For so long, many of us have been saying that we want change. That we need change. Wanting change and embracing the discomfort of change are two very different experiences. I’m convinced that lots of people want change, but they also want to control what change happens and the pace at which it happens. And that’s not possible in today’s world.
Right now, we have to value having control as much as we value surrendering and letting go. So, how good are you at wanting to control things? And, when you can’t, how good are you at letting go?
Left unchecked, we were this world on an ever-quickening treadmill to do more with less time—acting as if we could defy our own biological rhythms. But while technology has connected us to each other, we have increasingly become more isolated, anxious, depressed, and suicidal. As those numbers have risen it became clear that we had forgotten about our deep connections to ourselves, to each other, to the planet, to the world, and most importantly—to what matters most to us.
It feels like Mother Nature has placed us in a global timeout.
When I think about a timeout—I’m reminded of my little nephew and this sweatshirt that he has that says, “Straight Outta Timeout.” Now, he does some mischievous things to get placed in timeout. It seems like the bigger question here is, what will we do with this timeout? What you do during this timeout determines whether it’s useful or not. If my nephew just says mad at his parents and doesn’t think about what he just did, how useful is that?
So, will you merely endure this global timeout? Will you use it as sacred time to reflect on who you are and who you want to be with others? Will you use this opportunity to get clear and be the change that you’ve been waiting for? Or will you decide it’s just too much work and revert back to the old, familiar ways that might have even been dysfunctional—and that you didn’t like and said no longer served you?
For some of you, maybe the slowing down has been a welcome relief and a much more manageable pace. Perhaps, you’ve gotten to connect to family.
For those who thrive on activity and accomplishing, slowing down and being confined to your home and feeling uncomfortable may have been hard. If you’re hearing that no one’s going back to work until sometime in 2021, you know how you’re feeling inside. For those of you that are big doers, the reason you’re feeling uncomfortable is because now instead of doing and thinking, this slower pace has allowed emotions to arise that you might have to feel. If you’re not comfortable with the uncomfortable sensations, it’s likely because they leave you feeling vulnerable. This comes back to the idea of balancing your ability to be in control while also knowing when to allow yourself to let go and experience whatever is happening. You have a choice. You can either kick into high gear and work really hard and attempt to push back up all these crumbling norms and societal rules and institutions, or you can surrender to the upgraded version of our world and begin collaborating to build what’s next.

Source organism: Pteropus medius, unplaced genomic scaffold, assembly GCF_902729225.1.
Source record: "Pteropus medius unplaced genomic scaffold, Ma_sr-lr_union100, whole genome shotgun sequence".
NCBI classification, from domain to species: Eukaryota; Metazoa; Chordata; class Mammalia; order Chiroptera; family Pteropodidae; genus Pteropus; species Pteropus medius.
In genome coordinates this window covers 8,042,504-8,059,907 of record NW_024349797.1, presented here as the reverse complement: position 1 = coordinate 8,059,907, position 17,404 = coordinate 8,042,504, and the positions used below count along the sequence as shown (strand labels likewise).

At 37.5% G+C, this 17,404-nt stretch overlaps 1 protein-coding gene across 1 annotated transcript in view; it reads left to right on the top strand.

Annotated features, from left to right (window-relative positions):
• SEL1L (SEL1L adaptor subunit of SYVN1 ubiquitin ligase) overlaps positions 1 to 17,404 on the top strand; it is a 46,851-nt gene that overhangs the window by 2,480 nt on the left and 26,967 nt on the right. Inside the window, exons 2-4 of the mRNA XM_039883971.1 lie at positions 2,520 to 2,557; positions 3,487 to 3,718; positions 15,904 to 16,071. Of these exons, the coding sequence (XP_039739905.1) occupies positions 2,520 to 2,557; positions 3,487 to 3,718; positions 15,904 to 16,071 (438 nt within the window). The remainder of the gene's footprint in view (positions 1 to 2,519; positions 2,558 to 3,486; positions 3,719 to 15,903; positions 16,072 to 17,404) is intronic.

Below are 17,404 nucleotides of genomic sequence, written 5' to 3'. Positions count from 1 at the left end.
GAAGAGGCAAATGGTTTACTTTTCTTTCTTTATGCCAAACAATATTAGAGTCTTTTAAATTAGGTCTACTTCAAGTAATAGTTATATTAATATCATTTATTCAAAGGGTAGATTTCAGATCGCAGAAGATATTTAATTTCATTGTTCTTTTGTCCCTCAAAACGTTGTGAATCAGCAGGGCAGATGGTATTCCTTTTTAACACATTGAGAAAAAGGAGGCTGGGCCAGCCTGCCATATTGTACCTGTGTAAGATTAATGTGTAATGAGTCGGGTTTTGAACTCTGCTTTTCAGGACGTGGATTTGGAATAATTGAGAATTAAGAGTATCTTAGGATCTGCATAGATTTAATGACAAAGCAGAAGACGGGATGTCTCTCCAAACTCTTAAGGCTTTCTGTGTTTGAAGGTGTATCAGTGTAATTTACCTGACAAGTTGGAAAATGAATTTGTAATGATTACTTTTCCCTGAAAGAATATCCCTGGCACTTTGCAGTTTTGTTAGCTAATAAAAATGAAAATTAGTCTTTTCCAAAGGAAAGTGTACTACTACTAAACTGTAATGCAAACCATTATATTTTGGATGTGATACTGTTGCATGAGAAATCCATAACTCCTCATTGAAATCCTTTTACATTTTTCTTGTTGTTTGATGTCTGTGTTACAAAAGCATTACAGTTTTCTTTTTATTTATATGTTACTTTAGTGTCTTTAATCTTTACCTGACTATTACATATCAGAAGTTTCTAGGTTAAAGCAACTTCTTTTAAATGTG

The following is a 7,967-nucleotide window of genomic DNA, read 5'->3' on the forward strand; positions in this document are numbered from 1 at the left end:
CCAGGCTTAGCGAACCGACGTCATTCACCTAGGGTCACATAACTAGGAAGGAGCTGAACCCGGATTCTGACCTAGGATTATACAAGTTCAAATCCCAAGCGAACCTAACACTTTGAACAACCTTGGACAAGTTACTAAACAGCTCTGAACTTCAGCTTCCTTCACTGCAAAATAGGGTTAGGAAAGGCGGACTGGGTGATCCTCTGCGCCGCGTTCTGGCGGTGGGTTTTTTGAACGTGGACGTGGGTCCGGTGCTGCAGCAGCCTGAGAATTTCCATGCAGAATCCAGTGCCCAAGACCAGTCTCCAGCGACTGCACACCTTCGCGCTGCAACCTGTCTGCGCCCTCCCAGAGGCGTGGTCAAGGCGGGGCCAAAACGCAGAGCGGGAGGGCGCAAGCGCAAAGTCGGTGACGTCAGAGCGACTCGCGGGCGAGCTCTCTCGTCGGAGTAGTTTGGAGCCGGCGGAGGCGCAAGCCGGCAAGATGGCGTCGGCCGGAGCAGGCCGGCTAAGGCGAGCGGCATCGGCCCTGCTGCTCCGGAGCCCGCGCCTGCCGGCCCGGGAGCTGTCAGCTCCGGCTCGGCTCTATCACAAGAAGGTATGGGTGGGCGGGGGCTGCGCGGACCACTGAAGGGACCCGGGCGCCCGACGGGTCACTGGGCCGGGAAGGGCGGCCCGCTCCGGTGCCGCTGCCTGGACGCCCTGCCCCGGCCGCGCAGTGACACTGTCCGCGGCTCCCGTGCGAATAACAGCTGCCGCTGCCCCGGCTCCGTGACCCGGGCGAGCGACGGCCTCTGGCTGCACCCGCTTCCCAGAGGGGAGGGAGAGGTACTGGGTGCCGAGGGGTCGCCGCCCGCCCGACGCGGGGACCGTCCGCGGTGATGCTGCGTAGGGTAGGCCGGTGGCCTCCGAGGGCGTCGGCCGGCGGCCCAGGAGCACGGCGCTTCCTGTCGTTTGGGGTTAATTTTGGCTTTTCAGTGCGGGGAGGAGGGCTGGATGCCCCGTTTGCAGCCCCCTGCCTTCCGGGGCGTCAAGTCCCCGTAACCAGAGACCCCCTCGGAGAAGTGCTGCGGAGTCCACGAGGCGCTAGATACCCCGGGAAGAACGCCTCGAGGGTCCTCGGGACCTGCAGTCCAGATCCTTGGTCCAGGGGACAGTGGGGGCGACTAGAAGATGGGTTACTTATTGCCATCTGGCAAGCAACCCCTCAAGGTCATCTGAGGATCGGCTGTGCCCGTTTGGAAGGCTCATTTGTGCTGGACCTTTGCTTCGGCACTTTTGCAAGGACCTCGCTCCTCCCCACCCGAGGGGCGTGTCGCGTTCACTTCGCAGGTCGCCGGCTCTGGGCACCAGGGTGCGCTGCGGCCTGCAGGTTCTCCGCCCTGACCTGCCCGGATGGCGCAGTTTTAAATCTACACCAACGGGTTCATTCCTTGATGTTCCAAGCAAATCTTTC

The problem isn’t that we’re slowing down; we’ve needed that for a while. Our nervous systems are loving it. Our meals are digesting better. We’re sleeping better. We aren’t travelling as much, having as many meetings or sitting in as much traffic. Our bodies are thanking us. The much bigger problem is that when we move at this slower pace, we begin to notice what comes up for us. We used to be able to ignore the things that were bothering us because we stayed busy. When we slow down, those things are going to pop up. The real problem with slowing down is not having any idea what to do with what surfaces in this new space.